Tiger Woods is smiling here, but his driver has been mostly a source of frustration since his return.
PONTE VEDRA BEACH, Fla. -- Signs in front of each space in the players' parking lot reserve the spot for former Players Championship winners.
RESERVED FOR SERGIO GARCIA DEFENDING CHAMPION is next to PHIL MICKELSON; and STEPHEN AMES is next to FRED FUNK. But there is one sign in the parking lot that does not carry a name. It simply reads RESERVED FOR 2001 CHAMPION.
Apparently they don't want anyone milling around Tiger Woods' car.
This week, Woods has parked himself at the TPC Sawgrass for the Players Championship, which just happens to arrive at what may be a telling time for the 2001 champion. Almost 11 months after he had surgery to reconstruct his left knee, Woods is playing consecutive weeks for the first time in more than a year. The last time Woods played back-to-back tournaments was Torrey Pines followed by Dubai in February, 2008.
Maybe it won't make any difference. Then again, Woods said he doesn't have a clue.
"That's the unknown," he said. "That's one of the challenges we were looking at in the beginning of the year, how are you going to do back-to-back, because obviously we didn't know.
"I haven't had any setbacks so far this year. That's a big thing going into my second week playing in a row. You would think that's no big deal, but to me it is."
There are more than enough big deals in the Woods camp to go around this week, some of them involving Woods' driver ... as in, how far is the ball going and where is it heading after he hits it? Woods switched the shafts of his driver twice last week at Quail Hollow before reverting to his old one for the weekend. In his nine-hole practice round Tuesday at Sawgrass, Woods experimented with drivers with different shaft lengths.
Clearly, he's not comfortable with his driving (Say, that's not the reason his name is left off the parking place, is it?). Woods is averaging 293.5 yards off the tee, which would rank 29th on the PGA Tour if he had enough rounds to be included in the summary.
Woods was out-driven by Phil Mickelson when they played together in the fourth round of the Masters. Mickelson said he isn't sure what's going on with Woods.
"But it seemed like he was playing like he normally did," Mickelson said. "He had a lot of speed . . . as much speed as he wants to have."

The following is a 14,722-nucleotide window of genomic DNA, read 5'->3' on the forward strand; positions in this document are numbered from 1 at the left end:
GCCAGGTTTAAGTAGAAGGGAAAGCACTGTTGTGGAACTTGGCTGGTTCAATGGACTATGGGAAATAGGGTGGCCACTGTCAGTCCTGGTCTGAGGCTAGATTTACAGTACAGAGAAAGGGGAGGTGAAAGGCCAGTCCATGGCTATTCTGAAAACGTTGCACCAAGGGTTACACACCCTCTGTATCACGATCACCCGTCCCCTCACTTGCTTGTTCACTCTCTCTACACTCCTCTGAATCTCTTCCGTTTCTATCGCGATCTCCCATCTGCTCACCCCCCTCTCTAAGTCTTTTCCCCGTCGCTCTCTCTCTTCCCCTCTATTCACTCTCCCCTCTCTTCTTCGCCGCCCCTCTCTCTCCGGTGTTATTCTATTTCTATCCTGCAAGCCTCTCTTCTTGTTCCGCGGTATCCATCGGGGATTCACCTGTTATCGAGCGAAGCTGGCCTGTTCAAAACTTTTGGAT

Woods, whose driving distance, driving accuracy and greens in regulation numbers are all down from last year, said the result of his being sidelined with knee surgery has shown up in many areas.
"It's going to take a little bit of time before my body gets back to where I can hit the ball the same distances. I don't hit the ball the same distance with my irons or my driver. But it's coming. Each and every week I'm getting a little better. And the body is starting to get a little more comfortable with everything. When you're away for that long, and I have a whole new leg, it's going to take a little time."
Woods said he's done all right this year, all things considered, and he has not finished out of the top 10 in four stroke-play events. Since he tied for ninth at Doral, Woods won at Bay Hill, tied for sixth at the Masters and was fourth at Quail Hollow.
That could be worth remembering, since Woods hasn't finished in the top 10 in at TPC Sawgrass since he won here. It may not be his favorite place. Woods has never opened with a round in the 60s, has had only nine rounds in the 60s out of 44, and has never held the 18-hole, 36-hole, or 54-hole lead.
Woods' explanation was simple: "I haven't hit the ball well here."
He can begin trying to change all that Thursday, when he is paired with Justin Leonard and Ernie Els in the first round. So Woods waits for the pop to come back, understanding why it went away and grateful his knee is sound.
"After going what I went through and coming back, it takes time."
How much longer?
"I don't know. Hopefully soon."